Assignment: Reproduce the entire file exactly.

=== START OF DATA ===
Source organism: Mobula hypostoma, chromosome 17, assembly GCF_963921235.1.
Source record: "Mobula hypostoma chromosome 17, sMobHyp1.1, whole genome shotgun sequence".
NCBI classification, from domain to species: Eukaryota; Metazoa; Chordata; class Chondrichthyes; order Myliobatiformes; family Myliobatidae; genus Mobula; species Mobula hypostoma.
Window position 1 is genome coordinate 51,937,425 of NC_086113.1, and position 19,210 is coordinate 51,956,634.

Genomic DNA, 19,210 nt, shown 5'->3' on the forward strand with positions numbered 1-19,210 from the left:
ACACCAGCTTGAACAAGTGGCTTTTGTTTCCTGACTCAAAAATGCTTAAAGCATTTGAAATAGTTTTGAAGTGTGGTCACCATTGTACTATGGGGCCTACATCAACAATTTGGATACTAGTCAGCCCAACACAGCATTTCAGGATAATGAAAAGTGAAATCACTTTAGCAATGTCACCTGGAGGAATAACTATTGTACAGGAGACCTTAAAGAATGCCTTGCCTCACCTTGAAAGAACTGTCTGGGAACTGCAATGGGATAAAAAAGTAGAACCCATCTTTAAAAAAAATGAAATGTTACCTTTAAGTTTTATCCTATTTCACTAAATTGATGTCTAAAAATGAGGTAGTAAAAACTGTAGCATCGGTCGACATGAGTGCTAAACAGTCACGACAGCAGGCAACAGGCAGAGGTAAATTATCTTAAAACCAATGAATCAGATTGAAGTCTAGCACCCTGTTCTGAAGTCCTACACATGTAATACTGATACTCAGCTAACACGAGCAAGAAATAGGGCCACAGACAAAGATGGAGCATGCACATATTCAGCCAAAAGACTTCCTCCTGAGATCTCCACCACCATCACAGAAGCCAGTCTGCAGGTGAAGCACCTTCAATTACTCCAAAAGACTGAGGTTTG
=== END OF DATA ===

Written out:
Source organism: Mobula hypostoma, chromosome 17, assembly GCF_963921235.1.
Source record: "Mobula hypostoma chromosome 17, sMobHyp1.1, whole genome shotgun sequence".
NCBI classification, from domain to species: Eukaryota; Metazoa; Chordata; class Chondrichthyes; order Myliobatiformes; family Myliobatidae; genus Mobula; species Mobula hypostoma.
Window position 1 is genome coordinate 51,937,425 of NC_086113.1, and position 19,210 is coordinate 51,956,634.

Genomic DNA, 19,210 nt, shown 5'->3' on the forward strand with positions numbered 1-19,210 from the left:
ACACCAGCTTGAACAAGTGGCTTTTGTTTCCTGACTCAAAAATGCTTAAAGCATTTGAAATAGTTTTGAAGTGTGGTCACCATTGTACTATGGGGCCTACATCAACAATTTGGATACTAGTCAGCCCAACACAGCATTTCAGGATAATGAAAAGTGAAATCACTTTAGCAATGTCACCTGGAGGAATAACTATTGTACAGGAGACCTTAAAGAATGCCTTGCCTCACCTTGAAAGAACTGTCTGGGAACTGCAATGGGATAAAAAAGTAGAACCCATCTTTAAAAAAAATGAAATGTTACCTTTAAGTTTTATCCTATTTCACTAAATTGATGTCTAAAAATGAGGTAGTAAAAACTGTAGCATCGGTCGACATGAGTGCTAAACAGTCACGACAGCAGGCAACAGGCAGAGGTAAATTATCTTAAAACCAATGAATCAGATTGAAGTCTAGCACCCTGTTCTGAAGTCCTACACATGTAATACTGATACTCAGCTAACACGAGCAAGAAATAGGGCCACAGACAAAGATGGAGCATGCACATATTCAGCCAAAAGACTTCCTCCTGAGATCTCCACCACCATCACAGAAGCCAGTCTGCAGGTGAAGCACCTTCAATTACTCCAAAAGACTGAGGTTTG